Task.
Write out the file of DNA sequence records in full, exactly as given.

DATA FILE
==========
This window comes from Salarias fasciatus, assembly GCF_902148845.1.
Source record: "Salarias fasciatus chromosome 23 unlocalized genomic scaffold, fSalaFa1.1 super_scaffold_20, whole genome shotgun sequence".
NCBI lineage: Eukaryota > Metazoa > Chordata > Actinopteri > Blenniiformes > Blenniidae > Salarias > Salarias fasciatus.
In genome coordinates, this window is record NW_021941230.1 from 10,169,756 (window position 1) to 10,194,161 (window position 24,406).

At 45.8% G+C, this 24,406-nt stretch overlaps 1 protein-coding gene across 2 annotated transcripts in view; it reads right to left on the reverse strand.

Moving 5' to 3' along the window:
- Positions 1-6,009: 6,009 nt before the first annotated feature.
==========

This window comes from Salarias fasciatus, assembly GCF_902148845.1.
Source record: "Salarias fasciatus chromosome 23 unlocalized genomic scaffold, fSalaFa1.1 super_scaffold_20, whole genome shotgun sequence".
NCBI lineage: Eukaryota > Metazoa > Chordata > Actinopteri > Blenniiformes > Blenniidae > Salarias > Salarias fasciatus.
In genome coordinates, this window is record NW_021941230.1 from 10,169,756 (window position 1) to 10,194,161 (window position 24,406).

At 45.8% G+C, this 24,406-nt stretch overlaps 1 protein-coding gene across 2 annotated transcripts in view; it reads right to left on the reverse strand.

Moving 5' to 3' along the window:
- Positions 1-6,009: 6,009 nt before the first annotated feature.